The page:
It is likely that the National Weather Service will spend a tornado or heavy storm guard for parts of our region this afternoon. A clock indicates that the conditions are favorable for bad weather. Warnings are issued later when storms occur.
We will continue with the further development of the situation.
02:43 am – Montgomery and Fairfax Tornado Alert Parts
A tornado alert is displayed for areas in red, including Potomac, Rockville, and Olney. This is until 15:15. Looking for shelter in this area. There is also another severe thunderstorm warning for northern parts of the area for strong winds.
14:25 – Strong to heavy storms that overtook much of the area
Storms in front of the main line were now warned of the danger of damaging wind gusts. A warning that runs until 15:15. includes much of the immediate environment.
And a large thunderstorm warning was issued for much of the western half of the region. It includes parts of the Montgomery, Loudoun and Fairfax districts until 15:00. The main threat from these storms is the wind up to 60 km / h.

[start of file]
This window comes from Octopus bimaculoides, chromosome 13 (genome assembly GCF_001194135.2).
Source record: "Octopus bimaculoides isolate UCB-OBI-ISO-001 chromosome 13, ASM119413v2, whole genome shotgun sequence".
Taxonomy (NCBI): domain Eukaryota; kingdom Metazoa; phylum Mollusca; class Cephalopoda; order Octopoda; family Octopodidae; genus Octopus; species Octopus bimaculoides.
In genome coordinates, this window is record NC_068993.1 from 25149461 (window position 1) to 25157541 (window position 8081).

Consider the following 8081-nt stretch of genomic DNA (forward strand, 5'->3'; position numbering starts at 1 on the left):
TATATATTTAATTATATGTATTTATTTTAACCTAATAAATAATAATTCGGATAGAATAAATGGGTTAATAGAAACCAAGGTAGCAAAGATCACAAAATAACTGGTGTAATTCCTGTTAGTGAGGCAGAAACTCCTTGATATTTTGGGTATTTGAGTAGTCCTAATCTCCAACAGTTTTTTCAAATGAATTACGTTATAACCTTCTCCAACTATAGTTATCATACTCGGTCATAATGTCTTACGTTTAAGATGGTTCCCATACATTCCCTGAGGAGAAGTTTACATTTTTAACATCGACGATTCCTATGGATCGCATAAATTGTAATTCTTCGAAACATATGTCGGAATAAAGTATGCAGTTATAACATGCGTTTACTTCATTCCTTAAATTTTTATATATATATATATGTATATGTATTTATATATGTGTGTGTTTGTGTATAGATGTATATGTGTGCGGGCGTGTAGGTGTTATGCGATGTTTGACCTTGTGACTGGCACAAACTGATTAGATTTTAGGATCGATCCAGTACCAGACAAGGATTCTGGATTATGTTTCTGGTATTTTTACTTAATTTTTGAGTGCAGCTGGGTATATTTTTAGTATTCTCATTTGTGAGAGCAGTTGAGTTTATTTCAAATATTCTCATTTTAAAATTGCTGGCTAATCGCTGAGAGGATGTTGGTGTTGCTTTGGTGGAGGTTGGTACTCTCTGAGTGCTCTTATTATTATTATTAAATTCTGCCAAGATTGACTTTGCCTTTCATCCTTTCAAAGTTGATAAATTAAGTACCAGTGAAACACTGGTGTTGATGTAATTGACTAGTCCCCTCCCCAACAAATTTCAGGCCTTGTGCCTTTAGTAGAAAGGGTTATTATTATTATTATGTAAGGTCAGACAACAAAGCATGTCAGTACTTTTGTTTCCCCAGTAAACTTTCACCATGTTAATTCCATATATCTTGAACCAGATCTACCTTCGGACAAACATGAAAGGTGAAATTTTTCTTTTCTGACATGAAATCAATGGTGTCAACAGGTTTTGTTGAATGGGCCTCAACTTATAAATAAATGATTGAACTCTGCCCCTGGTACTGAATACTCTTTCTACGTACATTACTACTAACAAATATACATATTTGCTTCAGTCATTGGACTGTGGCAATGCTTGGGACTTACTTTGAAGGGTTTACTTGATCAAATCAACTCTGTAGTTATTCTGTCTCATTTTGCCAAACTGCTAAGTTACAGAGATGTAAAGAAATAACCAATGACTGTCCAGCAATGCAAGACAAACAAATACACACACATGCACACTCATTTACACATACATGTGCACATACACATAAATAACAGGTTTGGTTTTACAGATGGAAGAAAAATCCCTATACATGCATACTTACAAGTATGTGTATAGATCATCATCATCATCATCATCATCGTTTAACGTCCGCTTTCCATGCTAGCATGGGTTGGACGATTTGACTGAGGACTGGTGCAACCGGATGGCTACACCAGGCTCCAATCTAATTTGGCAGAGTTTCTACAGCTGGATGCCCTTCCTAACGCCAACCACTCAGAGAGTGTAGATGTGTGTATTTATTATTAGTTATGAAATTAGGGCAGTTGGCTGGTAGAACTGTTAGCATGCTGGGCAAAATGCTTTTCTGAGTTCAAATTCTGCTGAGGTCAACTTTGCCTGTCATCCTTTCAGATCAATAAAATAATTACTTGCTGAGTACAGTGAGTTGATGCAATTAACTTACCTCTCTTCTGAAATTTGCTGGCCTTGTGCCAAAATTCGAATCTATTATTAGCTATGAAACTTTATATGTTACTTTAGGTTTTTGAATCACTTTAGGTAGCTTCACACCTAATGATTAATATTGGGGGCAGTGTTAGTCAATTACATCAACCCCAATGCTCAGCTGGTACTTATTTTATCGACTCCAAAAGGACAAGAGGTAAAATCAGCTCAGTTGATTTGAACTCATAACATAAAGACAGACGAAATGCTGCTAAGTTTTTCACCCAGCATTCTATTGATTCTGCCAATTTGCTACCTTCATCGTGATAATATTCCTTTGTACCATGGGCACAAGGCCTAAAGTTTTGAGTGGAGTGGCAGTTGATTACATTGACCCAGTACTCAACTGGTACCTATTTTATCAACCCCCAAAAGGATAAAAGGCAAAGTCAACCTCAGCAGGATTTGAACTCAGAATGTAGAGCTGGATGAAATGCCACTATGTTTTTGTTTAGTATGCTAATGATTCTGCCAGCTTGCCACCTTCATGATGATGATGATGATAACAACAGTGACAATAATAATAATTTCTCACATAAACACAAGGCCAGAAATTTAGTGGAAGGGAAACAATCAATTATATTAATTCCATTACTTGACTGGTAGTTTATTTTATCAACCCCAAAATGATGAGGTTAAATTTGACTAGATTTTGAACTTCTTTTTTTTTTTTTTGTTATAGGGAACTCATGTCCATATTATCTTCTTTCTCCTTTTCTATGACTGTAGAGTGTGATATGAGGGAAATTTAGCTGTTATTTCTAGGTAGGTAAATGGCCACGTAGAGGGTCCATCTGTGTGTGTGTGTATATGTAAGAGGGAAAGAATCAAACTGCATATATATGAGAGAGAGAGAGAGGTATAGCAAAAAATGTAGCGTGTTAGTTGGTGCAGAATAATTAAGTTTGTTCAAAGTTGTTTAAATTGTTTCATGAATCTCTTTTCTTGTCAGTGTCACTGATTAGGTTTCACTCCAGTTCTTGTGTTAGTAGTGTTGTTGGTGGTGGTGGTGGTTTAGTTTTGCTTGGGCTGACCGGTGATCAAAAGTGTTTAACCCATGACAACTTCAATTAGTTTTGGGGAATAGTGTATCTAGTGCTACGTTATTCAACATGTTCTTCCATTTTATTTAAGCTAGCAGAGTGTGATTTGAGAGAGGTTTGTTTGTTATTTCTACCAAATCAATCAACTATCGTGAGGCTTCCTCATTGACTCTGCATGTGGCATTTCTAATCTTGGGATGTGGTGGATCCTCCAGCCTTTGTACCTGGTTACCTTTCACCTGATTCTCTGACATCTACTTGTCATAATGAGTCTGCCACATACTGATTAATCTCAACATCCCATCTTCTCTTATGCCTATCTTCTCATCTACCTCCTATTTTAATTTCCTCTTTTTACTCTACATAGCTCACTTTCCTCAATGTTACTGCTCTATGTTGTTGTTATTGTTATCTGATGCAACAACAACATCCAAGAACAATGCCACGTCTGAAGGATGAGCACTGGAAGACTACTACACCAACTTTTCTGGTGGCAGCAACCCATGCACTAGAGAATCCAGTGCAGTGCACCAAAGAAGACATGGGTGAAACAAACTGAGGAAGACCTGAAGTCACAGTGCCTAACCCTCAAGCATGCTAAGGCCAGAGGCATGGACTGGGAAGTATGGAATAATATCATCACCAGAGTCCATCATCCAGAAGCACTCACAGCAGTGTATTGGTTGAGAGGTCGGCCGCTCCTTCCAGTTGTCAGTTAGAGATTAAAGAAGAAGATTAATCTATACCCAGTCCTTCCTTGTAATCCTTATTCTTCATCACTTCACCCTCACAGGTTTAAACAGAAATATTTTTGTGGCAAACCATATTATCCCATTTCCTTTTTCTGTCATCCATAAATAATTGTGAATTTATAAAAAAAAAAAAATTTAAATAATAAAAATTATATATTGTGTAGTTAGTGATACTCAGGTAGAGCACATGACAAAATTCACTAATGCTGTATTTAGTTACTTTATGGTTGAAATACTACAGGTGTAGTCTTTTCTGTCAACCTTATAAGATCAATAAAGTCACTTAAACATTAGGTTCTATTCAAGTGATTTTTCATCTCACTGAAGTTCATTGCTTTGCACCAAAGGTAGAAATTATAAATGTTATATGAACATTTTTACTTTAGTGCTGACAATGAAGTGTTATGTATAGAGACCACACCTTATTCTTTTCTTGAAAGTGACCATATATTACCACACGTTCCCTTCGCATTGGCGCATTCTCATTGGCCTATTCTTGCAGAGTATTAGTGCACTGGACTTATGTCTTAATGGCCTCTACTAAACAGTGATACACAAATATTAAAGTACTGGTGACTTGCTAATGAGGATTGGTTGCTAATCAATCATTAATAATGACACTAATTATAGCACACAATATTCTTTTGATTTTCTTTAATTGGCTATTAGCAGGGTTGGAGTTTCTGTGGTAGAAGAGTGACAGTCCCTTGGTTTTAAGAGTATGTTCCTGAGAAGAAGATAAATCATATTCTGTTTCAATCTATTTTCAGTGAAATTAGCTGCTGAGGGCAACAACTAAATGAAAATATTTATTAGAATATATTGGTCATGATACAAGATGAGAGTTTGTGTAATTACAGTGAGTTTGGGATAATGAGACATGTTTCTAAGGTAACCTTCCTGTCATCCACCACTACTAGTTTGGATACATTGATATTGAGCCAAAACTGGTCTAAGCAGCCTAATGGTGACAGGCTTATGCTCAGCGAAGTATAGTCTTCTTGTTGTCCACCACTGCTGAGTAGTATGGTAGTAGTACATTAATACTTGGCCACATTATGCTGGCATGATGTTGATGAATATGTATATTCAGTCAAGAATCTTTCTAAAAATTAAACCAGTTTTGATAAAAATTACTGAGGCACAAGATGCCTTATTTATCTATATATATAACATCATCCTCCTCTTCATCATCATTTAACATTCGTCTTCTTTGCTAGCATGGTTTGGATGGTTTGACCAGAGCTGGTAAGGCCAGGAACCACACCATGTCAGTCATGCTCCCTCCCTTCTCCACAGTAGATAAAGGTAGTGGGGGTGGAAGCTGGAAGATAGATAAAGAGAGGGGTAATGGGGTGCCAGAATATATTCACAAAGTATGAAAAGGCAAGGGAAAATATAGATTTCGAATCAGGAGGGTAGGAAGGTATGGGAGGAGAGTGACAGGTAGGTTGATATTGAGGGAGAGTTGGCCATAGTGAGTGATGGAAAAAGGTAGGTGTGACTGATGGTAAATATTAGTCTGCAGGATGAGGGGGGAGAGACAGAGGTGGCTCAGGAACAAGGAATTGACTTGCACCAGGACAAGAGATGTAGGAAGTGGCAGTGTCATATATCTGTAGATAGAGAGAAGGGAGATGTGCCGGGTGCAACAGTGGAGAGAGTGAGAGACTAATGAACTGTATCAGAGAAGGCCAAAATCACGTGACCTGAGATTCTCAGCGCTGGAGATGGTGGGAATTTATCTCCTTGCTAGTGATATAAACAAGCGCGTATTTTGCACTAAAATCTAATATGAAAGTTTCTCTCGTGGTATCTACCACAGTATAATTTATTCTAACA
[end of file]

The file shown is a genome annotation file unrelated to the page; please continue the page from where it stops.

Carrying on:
13:55 – Strong Storms in Far Southwestern Parts of the Territory
Parts of the Fauquier and Prince William districts report a severe thunderstorm warning until 2:30 pm. Additional warnings for western parts of the area are available at short notice. The main risk of these storms is the wind damage.
1:40 pm – A Tornado Clock Developed As Storming West
A tornado clock has been issued for our area. It not only covers parts of Virginia, Maryland and the entire district, but also parts of Delaware, New Jersey and Pennsylvania. The clock runs until 21 o'clock. This evening.
A series of storms is now developing in the west and southwest. In the next hour, it will affect the southwest and west of the region. Additional storms try to shoot in front of the line, which is why they have to be watched.